What stimulated Aikin to compose the 1893 letters, however, was the apparently unexpected suicide of Lum, April 6, 1893. How or when Aikin met Lum I do not know, but her letters betray a deep, almost fanatical love for the man, who was, after all, long-time consort to de Cleyre herself. In one letter Aikin likened L to Jesus at Calvary, complaining that "the dread Powers...have 'taken' my Lord, and I know not where they have laid him." And yet, she resumes, "I know my dear one is not dead and he who tells me so is the 'Strong Son of God, Immortal Love.'" Aikin goes on to describe how "For many days I was in darkness, so sad, broken-hearted, all was gloom. His photograph framed on my table seemed to look at me and seek for comfort....Then, all at once came divine peace. It was as if he had taken my hand and said 'Dear Comrade, I am here.'"
Dyer Daniel Lum (1839-1893)
Language like this might embarrass a teen-ager, but when she wrote these lines Aikin was 64 years old, making no concession to age. In a letter dated May 24, 1893 she told of her crisis reaction to a letter in which de Cleyre reported details of L's death:
Oh, the suffering of reading your precious letter, telling how he went away—I would not read it here. I wanted to be alone with him. I went to Colfax, thirty miles west, did not tell where I was going, so as to shut out telegrams and people. And then—dear comrade I cannot say what happened—it would have been heaven to die anyhow to what I felt...this short while has whitened my hair almost to silver—it was just beginning to be gray—and made me so strangely calm and silent that my friends say to me, "What is the matter? what troubles you so deeply?" Tell them? No! This grief is for you and me.
This girlish romantic sensationalism contrasts with another part of Aikin's letters in which she analyzes her own sexual identity:
I am not like other women, I fancy, indeed one of my friends, an English captain of cavalry, says that by some mistake I was put into a woman's form. Tears come to me so terribly as to a man and as seldom. Emotion takes the form of utter calm outwardly. I am not what is called "affectionate" and because I am like this I loved dear L as men love each other, without weakness, without sentiment, but with faith and truth, loved him so well that I could have helped him go to certain death for Freedom, and let him see only smiles of approval.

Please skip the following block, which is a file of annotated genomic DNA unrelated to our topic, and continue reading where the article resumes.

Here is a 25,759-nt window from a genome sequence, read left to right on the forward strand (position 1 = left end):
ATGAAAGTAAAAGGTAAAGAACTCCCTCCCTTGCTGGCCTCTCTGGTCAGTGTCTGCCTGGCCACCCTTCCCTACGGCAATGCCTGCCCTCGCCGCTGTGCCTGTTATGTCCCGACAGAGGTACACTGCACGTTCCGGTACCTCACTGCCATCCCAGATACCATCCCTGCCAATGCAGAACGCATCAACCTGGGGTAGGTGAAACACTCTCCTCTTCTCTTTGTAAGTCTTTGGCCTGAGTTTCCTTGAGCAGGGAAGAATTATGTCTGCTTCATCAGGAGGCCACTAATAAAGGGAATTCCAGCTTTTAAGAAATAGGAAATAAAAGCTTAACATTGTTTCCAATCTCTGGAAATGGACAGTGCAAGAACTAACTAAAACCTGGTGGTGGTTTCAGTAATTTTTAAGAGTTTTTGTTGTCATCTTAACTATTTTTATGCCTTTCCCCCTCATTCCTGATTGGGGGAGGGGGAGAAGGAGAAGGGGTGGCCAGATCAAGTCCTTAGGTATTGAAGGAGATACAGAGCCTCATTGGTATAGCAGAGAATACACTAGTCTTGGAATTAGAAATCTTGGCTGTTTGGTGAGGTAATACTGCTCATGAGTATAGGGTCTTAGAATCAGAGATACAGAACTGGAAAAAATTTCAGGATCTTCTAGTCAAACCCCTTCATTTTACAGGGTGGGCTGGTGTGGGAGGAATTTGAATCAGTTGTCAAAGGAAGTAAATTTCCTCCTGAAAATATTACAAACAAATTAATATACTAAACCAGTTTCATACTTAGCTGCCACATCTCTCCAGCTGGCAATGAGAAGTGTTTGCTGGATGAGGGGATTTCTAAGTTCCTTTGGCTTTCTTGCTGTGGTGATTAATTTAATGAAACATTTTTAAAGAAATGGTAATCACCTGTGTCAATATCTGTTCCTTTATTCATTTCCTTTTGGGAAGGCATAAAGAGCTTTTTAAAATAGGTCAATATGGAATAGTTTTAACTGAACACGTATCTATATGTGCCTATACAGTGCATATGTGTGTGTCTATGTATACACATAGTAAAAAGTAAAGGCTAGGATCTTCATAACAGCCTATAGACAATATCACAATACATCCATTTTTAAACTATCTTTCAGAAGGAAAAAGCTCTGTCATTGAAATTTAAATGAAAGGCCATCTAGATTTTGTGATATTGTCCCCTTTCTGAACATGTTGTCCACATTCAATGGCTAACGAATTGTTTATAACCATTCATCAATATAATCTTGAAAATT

The evidentiary shards from Aikin's private life make one wonder how locals viewed her. A woman who practiced medicine, and who—by her own account—did not much act like other women, and who increasingly put herself at odds with the prevailing political opinion must have attracted criticism, even if none made it onto the pages of the newspaper.

These considerations made me reexamine the abortion case that originally brought Mary Aikin to our attention. I wondered what motivated Myrtle Noble—who, although five months into her pregnancy,  had voluntarily come to Aikin in search of an abortion—to complain against Aikin for the very service that she herself had requested? Nothing in the record indicates that Noble was in any way harmed by Aikin's action, and her mother, Mary Kilmer, who joined Noble in testifying against Aikin, admitted that she had been present for the operation, implying her consent. Why then did these women later accuse Aikin, who, we should remember, denied that Noble had ever been in her office? Is it possible that Noble was suborned to accuse Aikin falsely?

Myrtle Kilmer, it turns out, was not an ideal representative of late nineteenth-century Grinnell. For one thing, she lived near Malcom, so she had to have made some effort to locate Aikin and seek her assistance. It would not be surprising to learn that the two women, so different in age and background, had never met. Furthermore, by the time Noble sought an abortion from Aikin in 1898, Myrtle had already delivered herself of her first child, Roy, who was born in September, 1896, the same month in which Myrtle married Lester Noble, presumably the child's father. So in 1898 Myrtle Noble was married and already a mother when, by her account, she sought an abortion from Aikin. An obvious explanation escapes me; it seems more likely that Myrtle would have wanted an abortion for the child conceived before marriage, not for one generated after marriage. Of course, it is possible that by 1898 Myrtle and her relatively-new husband had discovered that life together was not what they had hoped. Reluctant to give birth to a child sprung from this unloved husband, Myrtle—and her mother—decided to have the child aborted.
William Kilmer Household in 1900 US Census of Washington Township, Poweshiek County
Indeed, when federal census officials came to Washington Township two years later, Myrtle and her son, Roy, were living apart from their husband/father and with Myrtle's parents, William and Mary Kilmer. Although I found no record of divorce, Myrtle and Lester clearly had separated, as the following year Myrtle married George Peters; Lester Noble did not die until 1914.